Non-bridging techniques involve using grafts or flaps to reconstruct the eyelid without a temporarily occluding lower eyelid flap. In this case, the donor tissue requires vascularization to support both lamellae. If an anterior lamellar flap is used, a posterior lamellar graft must be used to fill the remaining defect and vice-versa. If both tissues are grafted, then orbicularis must be mobilized in between the tissues to serve as a “sandwich flap.” Possible grafts for posterior lamellar reconstruction include tarsoconjunctiva, as discussed before, hard palate chondromucosa, nasal chondromucosa, or artificial tarsal substitutes. These all require a vascularized anterior lamella to ensure graft survival. Artificial tarsal substitutes or auricular cartilage can also be used but are not preferable options due to their lack of a mucosal covering, which increases the risk of damage to the cornea at the host site. Generally, tarsoconjunctival grafts are preferable due to the similar consistency of the tissue, but these may not be feasible if there are extensive injuries to the other eyelids as well.
If using a tarsoconjunctival graft, it should be harvested from the contralateral upper eyelid to provide the most similar tissue. The graft is taken superior from 4 mm above the eyelid margin to preserve the margin and vascular supply of the donor eyelid. The graft fills the defect and is fixed to the remaining tarsus and either the lateral or medial canthal tendons, depending on the side that has the defect. Researchers have postulated that this approach provides morbidity to the donor site, but studies have shown this to be minimal.
When there is insufficient tissue in the contralateral eyelid for tarsoconjunctival grafts, substitute tissues are potnetially useful. Hard palate mucoperiosteum provides tissue that is similar in consistency to the posterior lamellae. The donor tissue comes from the hard palate between the gingival mucosa and the median raphe. Submucosal fat requires removal if present. This approach has minimal complications at the donor site like bleeding, but the complications at the recipient site are of much greater concern than tarsoconjunctival grafts. These include irritation of the conjunctiva and ocular surface, keratopathy, necrosis of the overlying skin flap, or graft dehiscence. Nasal septal chondromucosa is another alternative for grafts of the posterior lamella. The non-keratinized epithelium of the nasal mucosa is much better tolerated at the host site than the hard palate. Nasal chondromucosa can even be harvested as a flap. Artificial tarsal substitutes are generally used as upper eyelid spacers when there is a tarsal defect, but the underlying conjunctiva is still intact. The protective conjunctiva negates the problem of keratopathy at the host site.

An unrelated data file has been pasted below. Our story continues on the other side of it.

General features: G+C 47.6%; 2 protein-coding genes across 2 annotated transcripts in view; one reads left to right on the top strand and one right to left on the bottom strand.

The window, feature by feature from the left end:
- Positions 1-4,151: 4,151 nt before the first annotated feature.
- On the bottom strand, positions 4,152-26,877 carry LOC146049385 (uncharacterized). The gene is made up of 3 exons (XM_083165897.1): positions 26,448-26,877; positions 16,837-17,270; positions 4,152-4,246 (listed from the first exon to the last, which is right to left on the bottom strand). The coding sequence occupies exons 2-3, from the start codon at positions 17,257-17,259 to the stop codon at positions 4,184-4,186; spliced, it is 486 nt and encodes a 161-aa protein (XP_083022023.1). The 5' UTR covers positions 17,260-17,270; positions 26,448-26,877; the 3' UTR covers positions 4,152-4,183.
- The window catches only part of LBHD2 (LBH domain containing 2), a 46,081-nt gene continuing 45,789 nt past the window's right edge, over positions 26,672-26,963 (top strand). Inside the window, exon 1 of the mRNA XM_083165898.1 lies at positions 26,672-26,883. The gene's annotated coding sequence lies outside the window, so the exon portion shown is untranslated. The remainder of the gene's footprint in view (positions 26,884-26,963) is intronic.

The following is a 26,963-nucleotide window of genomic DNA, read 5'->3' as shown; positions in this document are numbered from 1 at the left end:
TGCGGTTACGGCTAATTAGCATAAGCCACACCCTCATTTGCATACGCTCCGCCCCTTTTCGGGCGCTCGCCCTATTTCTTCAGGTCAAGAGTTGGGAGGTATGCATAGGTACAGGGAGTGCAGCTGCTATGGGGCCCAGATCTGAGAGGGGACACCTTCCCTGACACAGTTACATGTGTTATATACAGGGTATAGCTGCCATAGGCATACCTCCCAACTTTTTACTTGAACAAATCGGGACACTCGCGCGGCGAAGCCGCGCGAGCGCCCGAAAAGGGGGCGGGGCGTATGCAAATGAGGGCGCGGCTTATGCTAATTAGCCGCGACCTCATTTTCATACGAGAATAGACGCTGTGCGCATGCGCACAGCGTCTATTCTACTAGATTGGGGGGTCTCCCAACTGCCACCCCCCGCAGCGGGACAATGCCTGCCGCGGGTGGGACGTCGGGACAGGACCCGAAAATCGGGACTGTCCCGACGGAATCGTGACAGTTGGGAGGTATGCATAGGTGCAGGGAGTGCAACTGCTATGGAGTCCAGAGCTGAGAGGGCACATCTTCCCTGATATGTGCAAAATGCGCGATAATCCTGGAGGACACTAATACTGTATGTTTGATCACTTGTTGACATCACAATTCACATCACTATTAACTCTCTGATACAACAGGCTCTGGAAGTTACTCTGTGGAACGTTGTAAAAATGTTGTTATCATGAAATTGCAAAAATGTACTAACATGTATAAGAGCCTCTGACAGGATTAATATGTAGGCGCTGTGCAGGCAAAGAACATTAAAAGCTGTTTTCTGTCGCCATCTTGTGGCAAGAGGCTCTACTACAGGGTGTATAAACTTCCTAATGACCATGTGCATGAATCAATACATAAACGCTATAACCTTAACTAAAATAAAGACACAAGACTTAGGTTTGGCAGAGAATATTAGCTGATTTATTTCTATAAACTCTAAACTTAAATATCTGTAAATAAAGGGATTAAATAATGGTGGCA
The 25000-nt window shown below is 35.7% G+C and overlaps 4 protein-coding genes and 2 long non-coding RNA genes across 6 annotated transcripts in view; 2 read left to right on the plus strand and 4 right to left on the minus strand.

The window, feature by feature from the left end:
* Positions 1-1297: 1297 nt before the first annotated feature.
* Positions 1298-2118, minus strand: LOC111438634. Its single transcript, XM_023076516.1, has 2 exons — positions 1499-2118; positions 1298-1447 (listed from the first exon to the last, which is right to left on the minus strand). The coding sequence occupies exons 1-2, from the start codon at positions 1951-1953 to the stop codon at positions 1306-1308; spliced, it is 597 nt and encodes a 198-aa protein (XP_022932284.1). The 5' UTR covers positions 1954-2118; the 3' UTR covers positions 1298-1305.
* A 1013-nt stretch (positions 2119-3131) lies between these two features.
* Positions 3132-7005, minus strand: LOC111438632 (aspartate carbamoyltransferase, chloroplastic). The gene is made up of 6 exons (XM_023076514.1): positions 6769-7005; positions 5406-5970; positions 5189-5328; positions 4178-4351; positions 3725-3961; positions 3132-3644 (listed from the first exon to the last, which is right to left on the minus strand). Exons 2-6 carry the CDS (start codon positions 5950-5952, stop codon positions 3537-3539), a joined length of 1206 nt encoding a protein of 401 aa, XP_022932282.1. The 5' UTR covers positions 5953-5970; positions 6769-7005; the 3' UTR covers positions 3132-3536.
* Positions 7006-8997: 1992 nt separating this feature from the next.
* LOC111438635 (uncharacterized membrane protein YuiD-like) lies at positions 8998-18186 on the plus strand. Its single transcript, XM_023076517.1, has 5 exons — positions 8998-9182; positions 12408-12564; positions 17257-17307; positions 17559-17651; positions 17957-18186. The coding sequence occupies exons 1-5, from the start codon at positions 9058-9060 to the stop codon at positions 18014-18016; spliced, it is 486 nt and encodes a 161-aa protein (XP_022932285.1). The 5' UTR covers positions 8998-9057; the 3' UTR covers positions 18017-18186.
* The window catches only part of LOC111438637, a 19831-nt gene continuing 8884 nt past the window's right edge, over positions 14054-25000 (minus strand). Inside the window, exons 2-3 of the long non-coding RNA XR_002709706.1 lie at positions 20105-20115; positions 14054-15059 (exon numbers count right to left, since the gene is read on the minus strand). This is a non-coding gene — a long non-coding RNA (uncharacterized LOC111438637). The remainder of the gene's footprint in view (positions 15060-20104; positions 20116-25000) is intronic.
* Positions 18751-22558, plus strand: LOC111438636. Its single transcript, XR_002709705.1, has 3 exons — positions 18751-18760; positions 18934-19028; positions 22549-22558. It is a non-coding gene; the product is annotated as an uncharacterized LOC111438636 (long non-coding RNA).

Distal peri-ocular vascularized anterior lamellar flaps are also options. Locations include sub or super brow region, paranasal and cheek area, paramedian forehead, lower eyelid, and temporal region of the forehead. The donor site is usually closed directly but may need an additional full-thickness skin graft for closure. If necessary, intraoperative tissue expanders can increase the volume of skin for the flap and help with closure of the donor site. Complications of these techniques mostly occur from using thick skin outside of the orbital rim that isn’t suited for eyelid function. Therefore, the skin may need to be thinned out, and the pedicle may have to be divided out. Despite this, the aesthetic outcomes can be unfavorable, and there is a significant risk of corneal pathology from the mechanical irritation by the hairs. These options, therefore, are not first-line but may be necessary for certain circumstances.